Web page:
Atlas 1 Emulator Tutorial


Atlas Instruction Format

Atlas instructions were written in the form –

     function  Ba  Bm  Address

Function is a 10-bit octal field which defines to the computer the operation to be carried out.

Ba and Bm are 7-bit decimal fields each specifying which of 128 B-registers is to be used in the instruction (B0 is always 0).

Address is a 24-bit field specifying an integer or an address to be used in the instruction (see below for more detail).

In some instructions (mainly floating point operations) the values contained in both Ba and Bm are used to modify the address. In most other instructions (commonly integer operations) Ba is used as an operand and Bm as an address modifier. In a few types of instruction, both Ba and Bm are operands.

The HELLO WORLD program explained

Here is the source code file again –

     0 ANY 100 LINES
         0101  1  0  A9
         1066  1  0  A9+0.4
         1117  0  0  0
     9)  CT2.1

The Job Description

The first five lines comprise the Job Description. The first two lines tell us that we are dealing with a job and give it an identifying name. In this example the 3rd and 4th lines tell us that there is to be some output on logical channel 0 (the default channel) which is not to exceed 100 lines and which (in the real Atlas 1) could appear on ANY output peripheral. In the emulator we have taken the peripheral type ANY to mean that the output should appear in a host system window but will otherwise have the characteristics of output to an 7-track paper tape punch.

The 5th line COMPILER ABL tells the system that the programming language employed here is ABL – Atlas Basic Language – the standard assembler for Atlas 1.

The last line ***Z is a terminator which indicates to the Supervisor that the input document is complete. The Supervisor removes both the job description and the terminator so that only the program source code and/or any data remain.

The Program

This leaves us with the text of the program itself.

The line which reads 9) CT2.1 tells the ABL compiler what to do with the following line. The 9) is a label. The C tells the ABL compiler that the following line is to be interpreted as a text string. The 2.1 is a carriage control character to be added onto the end and means one new line. Lastly, the T instructs the compiler to precede the string with a halfword containing a character count.

Looking now at the line 0101 1 0 A9, this is an instruction which reads the contents of the halfword at the label 9) into 24-bit register B1. This, it will be remembered is a character count = 12 characters (11 for the text + 1 for the carriage control character), but it is stored as a 24-bit integer.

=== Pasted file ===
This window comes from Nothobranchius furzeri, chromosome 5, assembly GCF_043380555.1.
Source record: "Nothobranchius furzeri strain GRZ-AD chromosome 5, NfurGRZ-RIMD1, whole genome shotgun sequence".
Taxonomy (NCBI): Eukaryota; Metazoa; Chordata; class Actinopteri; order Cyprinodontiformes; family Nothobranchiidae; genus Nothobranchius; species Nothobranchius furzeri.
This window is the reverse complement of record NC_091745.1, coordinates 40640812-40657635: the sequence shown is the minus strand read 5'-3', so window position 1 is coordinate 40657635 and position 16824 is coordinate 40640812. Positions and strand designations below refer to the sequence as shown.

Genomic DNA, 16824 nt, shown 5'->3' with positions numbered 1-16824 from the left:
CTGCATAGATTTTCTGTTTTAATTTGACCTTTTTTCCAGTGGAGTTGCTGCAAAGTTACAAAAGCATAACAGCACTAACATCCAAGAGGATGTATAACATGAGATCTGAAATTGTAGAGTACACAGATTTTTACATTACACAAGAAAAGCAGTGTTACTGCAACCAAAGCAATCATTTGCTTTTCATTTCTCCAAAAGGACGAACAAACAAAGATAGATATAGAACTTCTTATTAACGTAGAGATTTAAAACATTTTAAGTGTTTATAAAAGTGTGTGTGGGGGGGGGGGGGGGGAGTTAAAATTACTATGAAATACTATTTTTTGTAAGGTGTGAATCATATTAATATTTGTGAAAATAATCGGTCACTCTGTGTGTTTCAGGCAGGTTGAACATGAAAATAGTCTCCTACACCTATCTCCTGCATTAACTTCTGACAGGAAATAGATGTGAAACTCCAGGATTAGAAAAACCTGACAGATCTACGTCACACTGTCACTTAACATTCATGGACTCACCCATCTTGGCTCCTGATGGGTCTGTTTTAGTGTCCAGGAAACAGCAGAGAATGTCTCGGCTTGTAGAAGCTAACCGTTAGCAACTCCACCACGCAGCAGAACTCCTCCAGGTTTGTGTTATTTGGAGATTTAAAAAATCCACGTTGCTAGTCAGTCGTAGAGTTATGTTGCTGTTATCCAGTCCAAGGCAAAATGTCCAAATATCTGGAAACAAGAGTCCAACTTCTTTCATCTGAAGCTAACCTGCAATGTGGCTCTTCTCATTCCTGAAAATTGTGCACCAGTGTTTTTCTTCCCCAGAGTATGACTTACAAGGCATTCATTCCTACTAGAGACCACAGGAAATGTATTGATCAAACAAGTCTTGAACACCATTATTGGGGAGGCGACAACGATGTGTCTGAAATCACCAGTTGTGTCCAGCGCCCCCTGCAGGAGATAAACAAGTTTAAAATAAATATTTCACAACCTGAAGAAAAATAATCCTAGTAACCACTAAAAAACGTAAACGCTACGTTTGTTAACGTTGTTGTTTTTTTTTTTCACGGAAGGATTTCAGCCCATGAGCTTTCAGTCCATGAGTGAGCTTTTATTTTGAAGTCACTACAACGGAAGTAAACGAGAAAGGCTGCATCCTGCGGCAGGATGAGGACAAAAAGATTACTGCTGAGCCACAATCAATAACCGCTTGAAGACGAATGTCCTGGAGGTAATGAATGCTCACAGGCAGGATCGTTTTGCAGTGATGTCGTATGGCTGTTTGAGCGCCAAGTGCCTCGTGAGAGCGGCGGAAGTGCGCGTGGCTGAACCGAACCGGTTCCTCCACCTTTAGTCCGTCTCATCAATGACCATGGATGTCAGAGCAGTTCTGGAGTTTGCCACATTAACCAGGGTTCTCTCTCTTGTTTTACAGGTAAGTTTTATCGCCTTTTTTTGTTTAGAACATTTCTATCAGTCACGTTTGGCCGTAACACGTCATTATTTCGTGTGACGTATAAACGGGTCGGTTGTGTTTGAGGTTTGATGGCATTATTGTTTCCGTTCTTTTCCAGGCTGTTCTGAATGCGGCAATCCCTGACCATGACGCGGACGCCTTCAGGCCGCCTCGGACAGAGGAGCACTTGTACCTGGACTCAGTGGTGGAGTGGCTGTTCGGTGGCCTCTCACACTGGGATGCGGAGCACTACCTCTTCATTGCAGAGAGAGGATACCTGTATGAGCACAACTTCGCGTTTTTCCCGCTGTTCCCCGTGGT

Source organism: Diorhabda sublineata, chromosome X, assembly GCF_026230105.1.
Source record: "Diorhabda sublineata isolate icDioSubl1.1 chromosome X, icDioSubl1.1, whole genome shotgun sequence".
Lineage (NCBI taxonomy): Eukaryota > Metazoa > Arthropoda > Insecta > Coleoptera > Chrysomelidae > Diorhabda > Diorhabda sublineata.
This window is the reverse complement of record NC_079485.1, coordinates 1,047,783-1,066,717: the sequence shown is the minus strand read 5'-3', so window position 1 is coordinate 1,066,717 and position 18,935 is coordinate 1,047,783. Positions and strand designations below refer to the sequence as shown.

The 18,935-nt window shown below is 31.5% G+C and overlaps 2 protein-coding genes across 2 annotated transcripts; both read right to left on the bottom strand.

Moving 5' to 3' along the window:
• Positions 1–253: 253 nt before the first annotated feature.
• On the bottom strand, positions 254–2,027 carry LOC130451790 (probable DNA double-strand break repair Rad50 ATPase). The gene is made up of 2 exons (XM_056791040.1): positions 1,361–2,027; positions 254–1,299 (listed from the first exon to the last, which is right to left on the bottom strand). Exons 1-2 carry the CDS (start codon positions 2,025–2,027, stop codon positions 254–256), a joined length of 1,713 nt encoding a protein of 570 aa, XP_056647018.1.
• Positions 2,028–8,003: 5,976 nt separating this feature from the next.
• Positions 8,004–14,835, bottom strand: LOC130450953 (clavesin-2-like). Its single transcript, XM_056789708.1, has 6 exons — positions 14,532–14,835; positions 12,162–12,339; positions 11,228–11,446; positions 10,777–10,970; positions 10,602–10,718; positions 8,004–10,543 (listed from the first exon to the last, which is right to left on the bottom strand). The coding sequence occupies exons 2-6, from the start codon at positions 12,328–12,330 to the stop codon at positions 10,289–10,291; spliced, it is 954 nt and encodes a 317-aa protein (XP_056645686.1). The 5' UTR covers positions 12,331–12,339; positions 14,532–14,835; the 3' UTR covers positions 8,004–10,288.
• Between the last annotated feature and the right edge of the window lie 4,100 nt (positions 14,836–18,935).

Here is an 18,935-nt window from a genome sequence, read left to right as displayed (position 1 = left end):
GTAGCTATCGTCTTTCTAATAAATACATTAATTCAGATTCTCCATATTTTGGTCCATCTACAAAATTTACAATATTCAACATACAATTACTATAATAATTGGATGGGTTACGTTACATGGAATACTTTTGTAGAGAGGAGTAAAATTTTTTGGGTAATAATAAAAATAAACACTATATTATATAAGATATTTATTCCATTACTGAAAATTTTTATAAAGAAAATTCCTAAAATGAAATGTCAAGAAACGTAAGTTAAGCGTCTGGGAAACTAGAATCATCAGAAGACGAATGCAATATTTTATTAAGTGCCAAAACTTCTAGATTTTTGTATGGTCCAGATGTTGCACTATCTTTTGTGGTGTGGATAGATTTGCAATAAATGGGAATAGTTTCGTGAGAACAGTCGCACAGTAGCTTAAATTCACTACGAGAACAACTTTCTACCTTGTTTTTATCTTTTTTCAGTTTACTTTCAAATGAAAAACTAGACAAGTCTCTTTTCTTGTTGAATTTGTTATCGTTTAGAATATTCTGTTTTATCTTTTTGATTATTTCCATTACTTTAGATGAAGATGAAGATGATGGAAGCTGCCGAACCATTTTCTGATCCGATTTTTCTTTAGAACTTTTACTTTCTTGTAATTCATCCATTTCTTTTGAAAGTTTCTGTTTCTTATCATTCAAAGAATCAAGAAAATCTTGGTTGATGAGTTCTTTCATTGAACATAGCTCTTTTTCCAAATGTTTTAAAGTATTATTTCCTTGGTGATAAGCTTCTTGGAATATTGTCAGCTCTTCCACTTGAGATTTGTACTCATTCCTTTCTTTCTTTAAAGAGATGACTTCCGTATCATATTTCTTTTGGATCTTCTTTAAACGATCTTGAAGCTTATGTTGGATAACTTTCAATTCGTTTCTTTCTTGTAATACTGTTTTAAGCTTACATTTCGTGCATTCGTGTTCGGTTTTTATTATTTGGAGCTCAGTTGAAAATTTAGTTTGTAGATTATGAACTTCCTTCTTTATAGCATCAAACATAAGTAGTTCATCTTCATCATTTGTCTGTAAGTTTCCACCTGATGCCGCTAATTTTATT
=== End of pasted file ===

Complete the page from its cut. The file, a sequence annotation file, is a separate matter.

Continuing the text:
The next instruction 1066 1 0 A9+0.4 is a print instruction which tells us to print the number of characters held in the B1 register (=12) starting from the next halfword in the store (the 0.4 adds 1 halfword address to the value of the label). The last character is not to be printed but is interpreted as a carriage control character.

The 1117 0 0 0 instruction tells Atlas 1 that the job is finished and that its resources can be released

Finally, the purpose of the EA0 is to tell the ABL compiler that the end of the source program has been reached and that the translated program should be entered at label 0) which doesn’t actually appear in the source text, but is implied to mean the first line of the program.

Some Thoughts on Number Format

Atlas store was based on 48-bit words grouped into 512 word pages. A word could hold and instruction or a floating point number but could also be divided into two 24-bit halfwords or eight 6-bit characters. A halfword commonly held an integer or an address (the 128 “B-Registers” were all of halfword length).

When we write integers in Atlas Basic Language (ABL) we have a wealth of formats available to express a halfword value. The full repertoire can be studied at but here we will confine ourselves to the forms which the emulator employs in its displays.

Consider the number 1028.6. The 1028 is a decimal integer which is held in the leading 21 bits of a halfword. The .6 is an “octal fraction” held in the bottom 3 bits.

When we use this value as an address, what we mean is character 6 (starting from 0) in word 1028. Or, to put it another way character 2 of halfword 1 in word 1028.

But we can also express this as 2:4.6 meaning character 2 of halfword 1 in word 4 of page 2. All these forms are equivalent and amount to the same value.

The final form we will consider here is the left-justified octal form. The left octal form is always recognised by being preceded by a “J”. Expressing 1028.6 in this form gives us J00020046. It is not necessary to employ the full 8 octal digits, but zero right padding will be understood if not.

When we refer to page numbers we sometimes use the form 2: to mean page 2.

Where to go next
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